At home and work I see people bickering over petty issues. When the debate gets too heated you realise you have forgotten where it actually originated. The concept that retaliation is the only way one can save one's self respect, subdues tolerance. We have to realise that people don't always have to agree with us to live with us. It is humanly impossible for all of us to think alike.
• An exhibition of fabrics dyed from the leaves of Neer and mehendi flowers of Keekar, rind of Anar, root of Manjeet and the unique indigo-stained furniture at Croweaters Gallery from April 21-23. The gallery remains open from
10:30am to 7:30pm.
• Exhibition of Paintings by Khalid Mahmud at Ejaz Art Gallery from Tuesday, April 17 to 24.
• AFL Rickshaw exhibition at Alliance will present the work of 15
photographers at Francaise de Lahore on Friday, April 20.
• Movie Burqavaganza, a hilarious insight into
Pakistani burqa culture, at Alhamra Arts council on Wednesday, April 18.
• International Performing Arts Festival at
Alhamra Gadaffi Stadium from Friday, April 13 to 20.
• Interactive Theatre Panj Pani Fesival at
Arts Council from April 18 to 23.
• Drama and music festival at Alhamra Arts Council
The Mall from Monday, April 16 to 23.
• Exhibition Pakistan Information Technology
will be held at Expo Centre Lahore from
Friday, April 20 to 22.
By Saadia Salahuddin
Annual fairs are a common feature in educational institutions but the week long fair at the Pharmacy Department of the Punjab University was different from the fairs held generally. It was a festival, absolutely fun filled because everything had been taken care of by the organisers and stall owners. There were gifts, food and education for the students who study from 8 to 5. Of the 69 centres in the Punjab University only Pharmacy department arranges such an event.
The first day saw stalls by students only, so it looked like a school fair but different from a pharmacy school fair. It seemed there were lots of artists in the pharmacy department with a number of stalls full of flower arrangements. Another factor that added colour to the first fair day were stalls set up by foreign students in the department which comprise more than 70 per cent of the total number of foreign students in the Punjab University. They are from Sudan, Turkey, Kenya, Somalia, Egypt, Iran, Yemen and Bangladesh and are 80 in number only in the Pharmacy department. Most of them came on scholarship basis. The department has an art gallery dedicated to poet Allama Iqbal with paintings of Ahsan Kamal gifted to the gallery.
Amid all this fun there was a stall of Pharmacy Health Club eager to demonstrate and give information on anything one wanted to know about first aid. There was a walk against hepatitis at the end of the day to create awareness in people about hepatitis and its prevention. They were offering free vaccination as well. Ministry of Health was one of the sponsors. According to a Gallop survey, pharmacy is the most trusted profession of the world.
The next day of fair was amazing with too many things going on at one time at the same campus. Thirty seven pharmaceutical companies had put up their stalls where they were giving information about the different medicines they manufacture. They were also giving away medicines free of cost. There were three stalls of veterinary medicines and two of homeopathic medicine. There was a gift on almost every other stall. There were games like quiz programmes, dart and counting backwards and they saw the greatest rush. Those who won got gifts. There was one stall which had put a weighing machine and a chart which showed weights proportional to heights. The fair had combined learning with entertainment. More than 150 people checked their weight and got a diet chart. The company was suggesting a medicine to reduce weight but can't say how seriously it was being considered. There were somehow many stalls which were giving away ice cream to everyone who visited their stalls. There were many giveaways like pens, bags, diary, candies, wound dressing material and medicines for tension relief. Interestingly, there was no stall from where one could buy anything. Students found certain stalls very friendly like that of Reko. Everything was actually for free.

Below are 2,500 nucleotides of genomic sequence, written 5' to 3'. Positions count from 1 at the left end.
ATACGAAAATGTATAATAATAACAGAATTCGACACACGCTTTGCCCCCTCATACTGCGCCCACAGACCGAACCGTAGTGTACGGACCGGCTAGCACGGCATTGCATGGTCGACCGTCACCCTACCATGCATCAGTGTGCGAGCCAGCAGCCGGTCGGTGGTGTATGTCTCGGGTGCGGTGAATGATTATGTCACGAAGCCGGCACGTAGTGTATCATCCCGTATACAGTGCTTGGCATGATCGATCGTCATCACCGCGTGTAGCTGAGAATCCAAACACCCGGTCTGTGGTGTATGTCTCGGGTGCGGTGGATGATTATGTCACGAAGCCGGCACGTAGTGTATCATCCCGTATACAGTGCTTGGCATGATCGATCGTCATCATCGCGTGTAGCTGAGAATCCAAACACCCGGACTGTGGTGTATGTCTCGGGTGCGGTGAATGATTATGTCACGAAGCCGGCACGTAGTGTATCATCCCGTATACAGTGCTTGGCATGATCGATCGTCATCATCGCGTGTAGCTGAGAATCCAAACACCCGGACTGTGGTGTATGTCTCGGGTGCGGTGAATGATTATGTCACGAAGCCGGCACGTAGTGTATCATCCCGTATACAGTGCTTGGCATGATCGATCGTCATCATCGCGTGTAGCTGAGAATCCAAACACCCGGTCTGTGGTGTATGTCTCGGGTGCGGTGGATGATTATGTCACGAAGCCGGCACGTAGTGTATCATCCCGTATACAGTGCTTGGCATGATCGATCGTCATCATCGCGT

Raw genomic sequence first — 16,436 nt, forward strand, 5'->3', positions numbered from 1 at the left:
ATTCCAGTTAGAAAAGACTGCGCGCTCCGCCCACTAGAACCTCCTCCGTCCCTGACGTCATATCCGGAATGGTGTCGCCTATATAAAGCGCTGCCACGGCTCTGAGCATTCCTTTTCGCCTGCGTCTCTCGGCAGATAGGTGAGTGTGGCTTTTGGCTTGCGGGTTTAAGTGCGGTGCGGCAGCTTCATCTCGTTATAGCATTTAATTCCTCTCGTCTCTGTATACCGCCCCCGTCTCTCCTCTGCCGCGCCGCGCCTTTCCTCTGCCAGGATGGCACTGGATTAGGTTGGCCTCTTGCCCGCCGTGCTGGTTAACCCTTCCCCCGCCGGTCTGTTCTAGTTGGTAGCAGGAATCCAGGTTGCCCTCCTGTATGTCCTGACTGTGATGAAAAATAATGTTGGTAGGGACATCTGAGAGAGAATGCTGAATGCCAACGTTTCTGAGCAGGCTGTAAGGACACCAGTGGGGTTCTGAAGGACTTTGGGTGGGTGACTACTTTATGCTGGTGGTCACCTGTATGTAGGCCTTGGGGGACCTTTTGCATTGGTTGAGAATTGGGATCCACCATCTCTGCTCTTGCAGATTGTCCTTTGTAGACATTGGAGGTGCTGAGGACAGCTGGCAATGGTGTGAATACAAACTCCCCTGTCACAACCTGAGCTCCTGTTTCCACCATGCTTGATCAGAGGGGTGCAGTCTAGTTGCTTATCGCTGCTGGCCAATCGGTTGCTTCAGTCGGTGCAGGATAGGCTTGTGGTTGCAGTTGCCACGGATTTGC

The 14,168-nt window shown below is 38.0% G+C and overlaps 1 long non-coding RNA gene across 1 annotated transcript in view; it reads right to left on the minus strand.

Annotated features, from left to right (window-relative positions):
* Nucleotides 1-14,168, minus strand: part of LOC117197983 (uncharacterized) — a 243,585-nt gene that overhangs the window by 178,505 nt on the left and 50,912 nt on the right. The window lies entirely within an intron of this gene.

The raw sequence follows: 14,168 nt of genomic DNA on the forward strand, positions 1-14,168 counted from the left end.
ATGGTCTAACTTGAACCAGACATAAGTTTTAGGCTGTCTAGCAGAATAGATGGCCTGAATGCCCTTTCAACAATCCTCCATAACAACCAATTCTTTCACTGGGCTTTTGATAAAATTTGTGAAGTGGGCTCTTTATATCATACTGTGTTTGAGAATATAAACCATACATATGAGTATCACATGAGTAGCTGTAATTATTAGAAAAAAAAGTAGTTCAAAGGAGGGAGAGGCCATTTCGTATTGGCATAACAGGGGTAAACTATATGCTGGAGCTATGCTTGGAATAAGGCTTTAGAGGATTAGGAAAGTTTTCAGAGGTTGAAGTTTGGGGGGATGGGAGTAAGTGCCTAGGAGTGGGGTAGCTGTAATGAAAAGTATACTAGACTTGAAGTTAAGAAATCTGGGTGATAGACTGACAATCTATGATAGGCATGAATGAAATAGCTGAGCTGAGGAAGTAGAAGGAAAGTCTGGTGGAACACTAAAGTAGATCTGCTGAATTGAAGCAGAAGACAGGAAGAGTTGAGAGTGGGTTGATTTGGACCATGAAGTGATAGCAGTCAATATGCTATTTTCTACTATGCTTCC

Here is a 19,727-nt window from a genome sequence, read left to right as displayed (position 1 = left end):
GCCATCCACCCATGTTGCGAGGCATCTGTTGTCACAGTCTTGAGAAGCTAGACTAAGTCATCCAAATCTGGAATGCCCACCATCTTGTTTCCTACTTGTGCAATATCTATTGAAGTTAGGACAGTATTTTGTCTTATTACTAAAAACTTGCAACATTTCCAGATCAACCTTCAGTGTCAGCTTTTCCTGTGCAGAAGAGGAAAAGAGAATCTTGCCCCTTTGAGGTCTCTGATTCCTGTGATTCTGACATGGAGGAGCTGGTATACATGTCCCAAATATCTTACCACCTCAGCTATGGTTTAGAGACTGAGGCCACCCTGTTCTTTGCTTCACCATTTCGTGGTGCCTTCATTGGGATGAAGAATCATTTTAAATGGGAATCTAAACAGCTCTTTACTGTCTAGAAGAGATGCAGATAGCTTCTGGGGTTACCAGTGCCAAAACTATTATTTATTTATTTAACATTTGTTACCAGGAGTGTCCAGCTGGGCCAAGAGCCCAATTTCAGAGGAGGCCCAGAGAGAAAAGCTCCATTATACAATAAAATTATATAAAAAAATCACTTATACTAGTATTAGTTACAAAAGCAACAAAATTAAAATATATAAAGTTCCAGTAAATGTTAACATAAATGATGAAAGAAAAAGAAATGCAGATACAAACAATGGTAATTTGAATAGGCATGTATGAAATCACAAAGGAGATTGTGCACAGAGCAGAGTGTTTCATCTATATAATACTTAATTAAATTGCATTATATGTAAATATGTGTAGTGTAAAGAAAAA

Students said they received a lot of guidance with respect to their profession. A D.Pharmacy student said the fair is going to benefit D.Pharmacy students most. Highnoon Laboratories' representative said, "Students are our future customers and employees. Highnoon is providing Rs 400,000 scholarships to the Punjab University Pharmacy department."
For the pharmaceutical companies it was an opportunity to make their products known across pharmacists so apart from answering students' queries they were also giving away free samples of their products. All companies agreed that such a fair is helpful in the development of their products. There were some like FYNK pharmaceuticals which were telling people their medicines were cheap as compared to medicines manufactured by multinationals.
The university is turning out more and more pharmacists, the people who are said to know best about medicine. Along with all the fun-filled fair the department held a conference on WTO and Pharmaceutical Trading in which some of the big manufacturers were invited. The day long seminar was very informative and educative. The fair was an extraordinary event organised by the staff of the department but particularly one faculty member Zeeshan Danish must be appreciated for arranging the event. Of course all this was not possible without a team of enthusiastic students. Kudos to the staff and students of the Pharmacy Department but all this became possible because of the many sponsors, among them were mostly pharmaceutical companies.